Jaipur 0.661 1
Sikar 0.647 2
Kota 0.637 3

Top three districts: Jaipur, Sikar, Kota Bottom three districts: Jalore, Dholpur, Sirohi

Analyzing the regional disparities between the districts in terms of Social infrastructure, Jaipur came out at the highest spot followed by Sikar district while on the bottom side, Sirohi was the weakest. Jaipur being the capital city is the education hub for all the students of Rajasthan. On health aspect also, Jaipur has the top most healthcare facilities and hospitals which enable it to be the best ranked district on Social Infrastructure terms. Sikar comes at the second spot. High literacy rate and the emergence of Sikar as an educational hub are main reasons behind Sikar’s strong social infrastructure. There is a good proportion of youth in the district which is the main catalyst behind this need for education. On the health front also, Sikar has been on the uptrend with medical institutions equipped with high end technology coming up in the district. The appearance of Kota at third spot is also well understood considering the fact that it is the most preferred location for all students coming to coaching city- Kota for preparing for entrance exams like JEE and NEET.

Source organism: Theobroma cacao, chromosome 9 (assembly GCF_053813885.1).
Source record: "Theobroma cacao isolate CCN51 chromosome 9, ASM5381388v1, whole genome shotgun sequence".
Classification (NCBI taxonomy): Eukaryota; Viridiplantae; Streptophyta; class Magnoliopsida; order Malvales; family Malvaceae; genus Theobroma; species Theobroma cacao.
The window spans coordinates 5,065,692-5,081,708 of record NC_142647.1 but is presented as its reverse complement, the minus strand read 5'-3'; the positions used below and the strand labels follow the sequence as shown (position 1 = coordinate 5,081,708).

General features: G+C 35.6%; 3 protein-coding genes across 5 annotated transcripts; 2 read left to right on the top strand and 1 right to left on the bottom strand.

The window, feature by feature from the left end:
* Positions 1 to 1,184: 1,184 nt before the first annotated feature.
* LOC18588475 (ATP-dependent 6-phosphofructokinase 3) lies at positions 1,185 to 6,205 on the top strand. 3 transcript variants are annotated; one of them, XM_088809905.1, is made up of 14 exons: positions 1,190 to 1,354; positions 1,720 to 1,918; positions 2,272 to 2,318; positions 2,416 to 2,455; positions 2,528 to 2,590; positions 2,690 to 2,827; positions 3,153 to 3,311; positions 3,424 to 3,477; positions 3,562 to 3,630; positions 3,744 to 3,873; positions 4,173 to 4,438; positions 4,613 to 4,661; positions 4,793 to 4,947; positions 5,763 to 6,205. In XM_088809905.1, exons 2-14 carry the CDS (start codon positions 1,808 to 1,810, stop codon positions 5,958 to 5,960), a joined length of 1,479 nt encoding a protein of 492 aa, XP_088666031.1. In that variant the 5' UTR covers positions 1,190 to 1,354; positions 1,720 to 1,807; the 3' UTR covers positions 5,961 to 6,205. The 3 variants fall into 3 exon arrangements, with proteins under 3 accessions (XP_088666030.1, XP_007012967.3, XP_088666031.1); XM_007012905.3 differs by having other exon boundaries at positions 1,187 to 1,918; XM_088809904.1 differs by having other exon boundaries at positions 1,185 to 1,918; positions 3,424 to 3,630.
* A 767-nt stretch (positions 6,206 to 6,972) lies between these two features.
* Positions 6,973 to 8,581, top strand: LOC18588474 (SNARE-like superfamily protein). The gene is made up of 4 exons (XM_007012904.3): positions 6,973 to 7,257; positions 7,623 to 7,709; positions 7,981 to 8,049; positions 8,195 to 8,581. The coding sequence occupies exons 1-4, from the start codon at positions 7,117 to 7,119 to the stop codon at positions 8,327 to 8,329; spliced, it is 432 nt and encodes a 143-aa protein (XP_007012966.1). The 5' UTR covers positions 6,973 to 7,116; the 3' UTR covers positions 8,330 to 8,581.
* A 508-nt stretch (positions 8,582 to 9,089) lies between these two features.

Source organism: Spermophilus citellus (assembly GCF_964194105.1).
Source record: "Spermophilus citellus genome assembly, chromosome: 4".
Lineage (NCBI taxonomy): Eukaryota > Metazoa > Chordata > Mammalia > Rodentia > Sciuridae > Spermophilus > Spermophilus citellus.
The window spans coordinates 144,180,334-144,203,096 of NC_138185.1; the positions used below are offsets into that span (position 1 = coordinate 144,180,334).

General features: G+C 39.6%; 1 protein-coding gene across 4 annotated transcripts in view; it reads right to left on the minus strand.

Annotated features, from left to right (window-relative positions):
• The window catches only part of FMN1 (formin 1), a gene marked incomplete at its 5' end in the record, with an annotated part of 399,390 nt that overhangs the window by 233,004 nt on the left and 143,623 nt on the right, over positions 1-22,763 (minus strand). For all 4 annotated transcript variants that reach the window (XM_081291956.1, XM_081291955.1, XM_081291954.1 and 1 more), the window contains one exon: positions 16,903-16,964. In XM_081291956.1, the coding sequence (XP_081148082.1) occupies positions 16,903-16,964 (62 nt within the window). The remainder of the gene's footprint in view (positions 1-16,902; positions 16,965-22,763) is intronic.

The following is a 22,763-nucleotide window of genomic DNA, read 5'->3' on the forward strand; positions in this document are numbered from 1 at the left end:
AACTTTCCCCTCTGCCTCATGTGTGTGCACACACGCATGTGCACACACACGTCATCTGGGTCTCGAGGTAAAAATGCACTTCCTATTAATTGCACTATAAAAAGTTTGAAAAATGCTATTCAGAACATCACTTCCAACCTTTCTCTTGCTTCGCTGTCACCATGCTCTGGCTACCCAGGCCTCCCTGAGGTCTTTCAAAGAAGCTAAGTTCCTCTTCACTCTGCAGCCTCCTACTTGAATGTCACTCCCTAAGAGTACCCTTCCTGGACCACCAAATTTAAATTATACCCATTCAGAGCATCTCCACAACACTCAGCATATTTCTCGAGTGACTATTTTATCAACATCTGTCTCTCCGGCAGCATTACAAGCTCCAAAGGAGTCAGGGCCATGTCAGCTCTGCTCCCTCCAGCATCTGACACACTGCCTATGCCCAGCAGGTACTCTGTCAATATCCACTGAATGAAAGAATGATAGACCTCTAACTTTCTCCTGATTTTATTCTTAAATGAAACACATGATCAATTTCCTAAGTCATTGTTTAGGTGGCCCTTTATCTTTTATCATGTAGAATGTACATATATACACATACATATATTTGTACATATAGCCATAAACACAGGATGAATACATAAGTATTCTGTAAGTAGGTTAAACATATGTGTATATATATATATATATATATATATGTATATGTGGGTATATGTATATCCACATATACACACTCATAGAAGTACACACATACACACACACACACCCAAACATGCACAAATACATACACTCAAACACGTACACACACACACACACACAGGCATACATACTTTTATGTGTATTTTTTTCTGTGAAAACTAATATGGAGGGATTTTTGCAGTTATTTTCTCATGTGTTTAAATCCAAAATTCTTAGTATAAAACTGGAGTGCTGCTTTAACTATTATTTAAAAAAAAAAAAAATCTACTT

Physical Infrastructure

In terms of indicators pertaining to Physical Infrastructure, Jaipur was the leading district followed by Alwar and Ganganagar.

Table 3
Top Three Districts - Physical Infrastructure Index
Districts Physical Infrastructure Index Rank
Jaipur 0.848 1
Alwar 0.727 2
Ganganagar 0.701 3

Top three districts: Jaipur, Alwar, Ganganagar Bottom three districts: Barmer, Hanumangarh, Jaisalmer